The EU could benefit from such a new momentum. But even more united, Europe cannot weather the storms without a collective commitment from the outside. The threat of a pandemic requires everyone to participate in a system of global coordination and collective resilience.

This crisis is an opportunity to correct many of our current dysfunctions. We can find the necessary impetus to make immense progress to improve our common living together.

Until then, the measures adopted in the coming weeks by each state will be decisive.

Europe must demonstrate that China’s success in fighting the coronavirus can be achieved in a more transparent and democratic manner.

Surveillance measures and laws restricting freedom and liberty are not what our Western democracies are built on.

Aside from our health systems, our democracies are being tested.

Our societies have to be cautious and continue to counter populism. Borders must continue to be dissolved until they can no longer be rebuilt.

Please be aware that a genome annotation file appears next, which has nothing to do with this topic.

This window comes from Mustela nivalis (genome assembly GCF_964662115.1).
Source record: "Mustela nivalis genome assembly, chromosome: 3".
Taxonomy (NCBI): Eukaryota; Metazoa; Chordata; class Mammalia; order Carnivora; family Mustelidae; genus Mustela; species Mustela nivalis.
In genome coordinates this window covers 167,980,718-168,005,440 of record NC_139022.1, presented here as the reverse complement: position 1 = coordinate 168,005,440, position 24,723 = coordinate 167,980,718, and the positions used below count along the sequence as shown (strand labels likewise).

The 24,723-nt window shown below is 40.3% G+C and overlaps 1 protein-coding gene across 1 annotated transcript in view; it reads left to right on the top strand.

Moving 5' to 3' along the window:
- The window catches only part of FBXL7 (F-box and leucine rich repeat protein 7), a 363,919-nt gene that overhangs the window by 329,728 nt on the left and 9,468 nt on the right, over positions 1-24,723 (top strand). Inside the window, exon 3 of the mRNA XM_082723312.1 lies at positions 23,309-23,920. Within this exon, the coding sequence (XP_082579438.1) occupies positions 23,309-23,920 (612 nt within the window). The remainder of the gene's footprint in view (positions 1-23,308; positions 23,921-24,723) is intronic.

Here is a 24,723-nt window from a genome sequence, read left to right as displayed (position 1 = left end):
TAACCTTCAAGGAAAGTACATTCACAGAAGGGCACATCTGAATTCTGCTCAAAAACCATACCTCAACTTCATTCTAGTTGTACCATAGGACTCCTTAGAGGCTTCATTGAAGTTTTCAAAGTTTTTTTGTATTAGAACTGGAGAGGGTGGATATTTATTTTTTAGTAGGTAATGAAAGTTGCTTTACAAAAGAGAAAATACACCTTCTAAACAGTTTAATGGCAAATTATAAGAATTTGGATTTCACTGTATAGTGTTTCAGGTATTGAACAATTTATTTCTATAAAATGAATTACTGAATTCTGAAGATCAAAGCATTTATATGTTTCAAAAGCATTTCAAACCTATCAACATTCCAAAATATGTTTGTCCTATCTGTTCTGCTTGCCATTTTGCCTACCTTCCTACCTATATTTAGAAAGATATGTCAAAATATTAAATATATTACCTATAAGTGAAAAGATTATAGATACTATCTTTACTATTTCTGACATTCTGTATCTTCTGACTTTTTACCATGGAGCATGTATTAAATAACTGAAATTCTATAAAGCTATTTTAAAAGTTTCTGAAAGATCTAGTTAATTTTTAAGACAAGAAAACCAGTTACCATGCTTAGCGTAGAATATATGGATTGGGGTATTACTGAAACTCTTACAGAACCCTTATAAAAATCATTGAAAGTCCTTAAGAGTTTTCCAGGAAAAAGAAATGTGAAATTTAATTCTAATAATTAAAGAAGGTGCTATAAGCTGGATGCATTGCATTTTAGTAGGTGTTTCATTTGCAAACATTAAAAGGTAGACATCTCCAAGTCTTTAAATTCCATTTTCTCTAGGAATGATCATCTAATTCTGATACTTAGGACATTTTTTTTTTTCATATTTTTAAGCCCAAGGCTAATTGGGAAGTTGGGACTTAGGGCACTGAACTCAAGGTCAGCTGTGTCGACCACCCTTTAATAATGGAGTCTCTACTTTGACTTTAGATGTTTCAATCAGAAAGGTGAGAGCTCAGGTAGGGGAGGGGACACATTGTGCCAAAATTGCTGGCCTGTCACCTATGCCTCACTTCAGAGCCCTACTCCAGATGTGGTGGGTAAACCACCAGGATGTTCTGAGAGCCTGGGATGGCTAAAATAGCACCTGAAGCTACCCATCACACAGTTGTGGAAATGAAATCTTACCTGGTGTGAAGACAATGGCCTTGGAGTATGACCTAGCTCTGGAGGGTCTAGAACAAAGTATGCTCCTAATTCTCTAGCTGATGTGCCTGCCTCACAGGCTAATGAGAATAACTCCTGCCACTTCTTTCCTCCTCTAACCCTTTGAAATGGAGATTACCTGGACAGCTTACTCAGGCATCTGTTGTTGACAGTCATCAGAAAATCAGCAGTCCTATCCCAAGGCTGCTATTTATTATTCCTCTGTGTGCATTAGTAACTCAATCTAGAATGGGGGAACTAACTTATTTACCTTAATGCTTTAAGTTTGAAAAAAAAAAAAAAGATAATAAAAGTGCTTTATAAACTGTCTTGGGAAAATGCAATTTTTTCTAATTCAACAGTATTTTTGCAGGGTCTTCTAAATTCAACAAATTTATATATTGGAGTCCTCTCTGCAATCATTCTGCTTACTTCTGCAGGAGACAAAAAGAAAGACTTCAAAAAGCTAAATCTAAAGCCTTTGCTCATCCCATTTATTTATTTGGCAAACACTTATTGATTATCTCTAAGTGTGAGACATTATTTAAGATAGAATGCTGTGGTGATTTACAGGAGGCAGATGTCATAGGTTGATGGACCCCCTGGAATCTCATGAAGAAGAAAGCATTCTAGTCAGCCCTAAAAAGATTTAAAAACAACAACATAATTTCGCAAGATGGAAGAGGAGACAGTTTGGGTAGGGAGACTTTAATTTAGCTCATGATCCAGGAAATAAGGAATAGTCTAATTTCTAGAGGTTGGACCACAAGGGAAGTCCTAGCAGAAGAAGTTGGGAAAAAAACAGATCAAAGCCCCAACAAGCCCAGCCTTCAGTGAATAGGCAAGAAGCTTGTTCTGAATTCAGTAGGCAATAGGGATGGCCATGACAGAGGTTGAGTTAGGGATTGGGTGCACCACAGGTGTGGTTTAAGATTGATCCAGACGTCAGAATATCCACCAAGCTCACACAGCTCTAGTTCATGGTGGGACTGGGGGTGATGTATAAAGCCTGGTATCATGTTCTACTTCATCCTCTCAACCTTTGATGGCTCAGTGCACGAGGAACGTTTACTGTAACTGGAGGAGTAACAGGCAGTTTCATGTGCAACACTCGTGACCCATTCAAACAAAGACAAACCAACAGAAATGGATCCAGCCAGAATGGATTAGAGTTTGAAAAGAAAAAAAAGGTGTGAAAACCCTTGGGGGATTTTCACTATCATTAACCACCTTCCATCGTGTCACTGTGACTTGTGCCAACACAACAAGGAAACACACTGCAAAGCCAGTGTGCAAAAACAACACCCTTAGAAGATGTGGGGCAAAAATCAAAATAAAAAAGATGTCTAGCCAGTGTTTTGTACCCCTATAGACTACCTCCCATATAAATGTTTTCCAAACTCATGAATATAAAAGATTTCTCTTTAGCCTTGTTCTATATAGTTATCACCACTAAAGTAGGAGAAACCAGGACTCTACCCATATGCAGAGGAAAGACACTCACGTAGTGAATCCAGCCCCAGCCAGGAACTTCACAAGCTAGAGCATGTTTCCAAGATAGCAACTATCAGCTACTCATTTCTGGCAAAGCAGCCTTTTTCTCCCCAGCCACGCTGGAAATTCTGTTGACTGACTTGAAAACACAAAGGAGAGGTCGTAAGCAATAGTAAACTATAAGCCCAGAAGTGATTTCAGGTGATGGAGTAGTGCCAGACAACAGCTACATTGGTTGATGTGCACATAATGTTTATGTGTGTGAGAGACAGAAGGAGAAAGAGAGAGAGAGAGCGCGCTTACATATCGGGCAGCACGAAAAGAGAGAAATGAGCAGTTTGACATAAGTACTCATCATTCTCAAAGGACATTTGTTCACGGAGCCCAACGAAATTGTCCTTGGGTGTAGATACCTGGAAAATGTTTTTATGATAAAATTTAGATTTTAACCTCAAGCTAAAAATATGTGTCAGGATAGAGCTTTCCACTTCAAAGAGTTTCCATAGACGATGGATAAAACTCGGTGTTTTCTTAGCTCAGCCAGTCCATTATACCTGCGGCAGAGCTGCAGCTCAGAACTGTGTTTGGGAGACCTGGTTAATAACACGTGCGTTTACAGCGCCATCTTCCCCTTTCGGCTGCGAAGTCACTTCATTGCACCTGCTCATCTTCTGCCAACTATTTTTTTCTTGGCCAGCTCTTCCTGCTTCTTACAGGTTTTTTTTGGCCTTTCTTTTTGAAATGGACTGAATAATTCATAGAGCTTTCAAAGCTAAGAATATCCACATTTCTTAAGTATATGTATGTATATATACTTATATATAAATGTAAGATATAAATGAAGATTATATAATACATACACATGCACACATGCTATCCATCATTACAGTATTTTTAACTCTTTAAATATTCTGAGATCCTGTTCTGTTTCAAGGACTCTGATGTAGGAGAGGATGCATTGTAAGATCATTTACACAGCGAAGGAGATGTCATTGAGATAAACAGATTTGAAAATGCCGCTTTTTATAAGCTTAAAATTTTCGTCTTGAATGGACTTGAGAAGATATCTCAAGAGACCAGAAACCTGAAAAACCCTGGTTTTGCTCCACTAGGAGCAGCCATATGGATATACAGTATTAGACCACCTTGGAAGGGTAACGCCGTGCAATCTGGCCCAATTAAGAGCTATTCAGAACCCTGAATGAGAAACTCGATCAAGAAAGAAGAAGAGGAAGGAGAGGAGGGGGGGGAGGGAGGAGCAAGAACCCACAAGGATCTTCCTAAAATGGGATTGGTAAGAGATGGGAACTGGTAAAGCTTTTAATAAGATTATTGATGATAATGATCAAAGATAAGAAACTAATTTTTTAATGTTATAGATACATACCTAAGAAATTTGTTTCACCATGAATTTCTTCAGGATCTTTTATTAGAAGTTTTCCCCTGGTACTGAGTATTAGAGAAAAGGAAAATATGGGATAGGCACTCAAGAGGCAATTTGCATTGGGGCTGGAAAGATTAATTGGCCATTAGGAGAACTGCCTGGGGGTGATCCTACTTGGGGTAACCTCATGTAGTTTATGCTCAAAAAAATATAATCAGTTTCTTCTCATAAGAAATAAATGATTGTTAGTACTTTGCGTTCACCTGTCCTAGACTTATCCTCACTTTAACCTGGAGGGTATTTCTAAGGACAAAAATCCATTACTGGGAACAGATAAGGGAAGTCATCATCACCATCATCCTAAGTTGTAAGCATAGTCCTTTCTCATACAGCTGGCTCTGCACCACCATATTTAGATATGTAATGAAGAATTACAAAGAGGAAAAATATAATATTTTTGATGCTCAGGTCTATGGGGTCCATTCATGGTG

A stronger economy can be built within such a European Union. It might even be possible to temporarily dispense with member states such as Hungary or Poland.

The strength of such a Union has to be backed by public and state funds to make companies more independent of the volatility of investors, the threat of disease and international conflicts.

In such a Europe, a self-contained network of industries and services could be formed, which produces for its own internal market, but also imports and exports from other regions of the world — while maintaining strict social, ecological and ethical norms.

Europe could show finally that the often-quoted universal European values are finally entirely inherited. In such a new Europe, nationalism and populism would be much less common than now.

The Fragile Reality of Humanity

The coronavirus is a brutal reminder of reality. Our lives have become more fragile. We are subject to random threats we can hardly control. Our relationship to others, and existence, must change.

This is what the Slovenian philosopher Slavoj Žižek aptly explains in the Neue Zürcher Zeitung:

This is the most disturbing lesson that the ongoing virus epidemic has for us: people are much less sovereign than they think. Man carries on what is brought to him. He speaks and doesn’t know what to say. He appears — and at some point, he disappears from the surface of the earth. He has to be able to endure with it without going crazy.

Photograph courtesy of Joel Schalit. All rights reserved.